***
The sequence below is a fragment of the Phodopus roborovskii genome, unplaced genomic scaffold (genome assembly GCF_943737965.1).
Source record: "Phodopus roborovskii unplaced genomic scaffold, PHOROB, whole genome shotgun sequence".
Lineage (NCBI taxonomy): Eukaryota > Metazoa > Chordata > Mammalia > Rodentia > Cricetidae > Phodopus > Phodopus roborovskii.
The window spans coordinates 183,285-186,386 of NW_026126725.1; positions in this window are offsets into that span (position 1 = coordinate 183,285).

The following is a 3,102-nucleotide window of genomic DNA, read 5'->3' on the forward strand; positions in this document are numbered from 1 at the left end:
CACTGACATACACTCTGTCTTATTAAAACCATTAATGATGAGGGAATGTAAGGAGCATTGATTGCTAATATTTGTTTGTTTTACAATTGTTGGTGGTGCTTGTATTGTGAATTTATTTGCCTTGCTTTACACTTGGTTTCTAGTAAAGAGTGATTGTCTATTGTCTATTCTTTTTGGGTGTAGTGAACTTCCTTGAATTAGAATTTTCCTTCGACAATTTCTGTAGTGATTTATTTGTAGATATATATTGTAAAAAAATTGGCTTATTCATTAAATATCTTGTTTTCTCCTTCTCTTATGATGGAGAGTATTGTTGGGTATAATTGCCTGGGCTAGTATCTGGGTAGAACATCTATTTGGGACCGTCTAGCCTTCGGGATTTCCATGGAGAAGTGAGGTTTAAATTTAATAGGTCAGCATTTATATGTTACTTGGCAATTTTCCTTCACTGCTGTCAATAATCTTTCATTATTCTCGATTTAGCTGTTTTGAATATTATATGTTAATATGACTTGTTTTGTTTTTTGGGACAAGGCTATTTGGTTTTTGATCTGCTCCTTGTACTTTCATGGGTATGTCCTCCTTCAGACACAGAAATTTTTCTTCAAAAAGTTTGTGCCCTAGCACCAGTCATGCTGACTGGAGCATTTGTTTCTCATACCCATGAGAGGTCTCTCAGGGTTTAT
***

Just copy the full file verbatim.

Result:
The sequence below is a fragment of the Phodopus roborovskii genome, unplaced genomic scaffold (genome assembly GCF_943737965.1).
Source record: "Phodopus roborovskii unplaced genomic scaffold, PHOROB, whole genome shotgun sequence".
Lineage (NCBI taxonomy): Eukaryota > Metazoa > Chordata > Mammalia > Rodentia > Cricetidae > Phodopus > Phodopus roborovskii.
The window spans coordinates 183,285-186,386 of NW_026126725.1; positions in this window are offsets into that span (position 1 = coordinate 183,285).

The following is a 3,102-nucleotide window of genomic DNA, read 5'->3' on the forward strand; positions in this document are numbered from 1 at the left end:
CACTGACATACACTCTGTCTTATTAAAACCATTAATGATGAGGGAATGTAAGGAGCATTGATTGCTAATATTTGTTTGTTTTACAATTGTTGGTGGTGCTTGTATTGTGAATTTATTTGCCTTGCTTTACACTTGGTTTCTAGTAAAGAGTGATTGTCTATTGTCTATTCTTTTTGGGTGTAGTGAACTTCCTTGAATTAGAATTTTCCTTCGACAATTTCTGTAGTGATTTATTTGTAGATATATATTGTAAAAAAATTGGCTTATTCATTAAATATCTTGTTTTCTCCTTCTCTTATGATGGAGAGTATTGTTGGGTATAATTGCCTGGGCTAGTATCTGGGTAGAACATCTATTTGGGACCGTCTAGCCTTCGGGATTTCCATGGAGAAGTGAGGTTTAAATTTAATAGGTCAGCATTTATATGTTACTTGGCAATTTTCCTTCACTGCTGTCAATAATCTTTCATTATTCTCGATTTAGCTGTTTTGAATATTATATGTTAATATGACTTGTTTTGTTTTTTGGGACAAGGCTATTTGGTTTTTGATCTGCTCCTTGTACTTTCATGGGTATGTCCTCCTTCAGACACAGAAATTTTTCTTCAAAAAGTTTGTGCCCTAGCACCAGTCATGCTGACTGGAGCATTTGTTTCTCATACCCATGAGAGGTCTCTCAGGGTTTAT